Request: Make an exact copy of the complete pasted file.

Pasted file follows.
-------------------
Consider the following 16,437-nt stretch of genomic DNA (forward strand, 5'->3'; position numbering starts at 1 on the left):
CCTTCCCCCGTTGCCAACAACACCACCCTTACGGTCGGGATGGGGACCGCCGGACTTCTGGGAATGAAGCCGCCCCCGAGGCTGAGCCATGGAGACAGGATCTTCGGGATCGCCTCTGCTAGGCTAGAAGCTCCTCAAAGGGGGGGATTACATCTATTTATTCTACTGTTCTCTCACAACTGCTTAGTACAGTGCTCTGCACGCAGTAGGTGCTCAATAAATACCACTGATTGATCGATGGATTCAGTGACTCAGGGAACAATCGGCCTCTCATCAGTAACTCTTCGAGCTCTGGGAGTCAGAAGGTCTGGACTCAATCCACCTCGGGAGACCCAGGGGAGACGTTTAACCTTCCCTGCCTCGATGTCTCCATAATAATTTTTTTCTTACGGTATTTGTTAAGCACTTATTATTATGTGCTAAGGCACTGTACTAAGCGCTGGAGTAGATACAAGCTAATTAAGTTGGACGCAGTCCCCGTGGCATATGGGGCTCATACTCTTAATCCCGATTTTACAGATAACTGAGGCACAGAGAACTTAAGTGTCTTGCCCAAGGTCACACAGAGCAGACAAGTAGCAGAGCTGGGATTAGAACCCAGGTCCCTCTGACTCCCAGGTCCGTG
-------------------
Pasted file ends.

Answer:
Consider the following 16,437-nt stretch of genomic DNA (forward strand, 5'->3'; position numbering starts at 1 on the left):
CCTTCCCCCGTTGCCAACAACACCACCCTTACGGTCGGGATGGGGACCGCCGGACTTCTGGGAATGAAGCCGCCCCCGAGGCTGAGCCATGGAGACAGGATCTTCGGGATCGCCTCTGCTAGGCTAGAAGCTCCTCAAAGGGGGGGATTACATCTATTTATTCTACTGTTCTCTCACAACTGCTTAGTACAGTGCTCTGCACGCAGTAGGTGCTCAATAAATACCACTGATTGATCGATGGATTCAGTGACTCAGGGAACAATCGGCCTCTCATCAGTAACTCTTCGAGCTCTGGGAGTCAGAAGGTCTGGACTCAATCCACCTCGGGAGACCCAGGGGAGACGTTTAACCTTCCCTGCCTCGATGTCTCCATAATAATTTTTTTCTTACGGTATTTGTTAAGCACTTATTATTATGTGCTAAGGCACTGTACTAAGCGCTGGAGTAGATACAAGCTAATTAAGTTGGACGCAGTCCCCGTGGCATATGGGGCTCATACTCTTAATCCCGATTTTACAGATAACTGAGGCACAGAGAACTTAAGTGTCTTGCCCAAGGTCACACAGAGCAGACAAGTAGCAGAGCTGGGATTAGAACCCAGGTCCCTCTGACTCCCAGGTCCGTG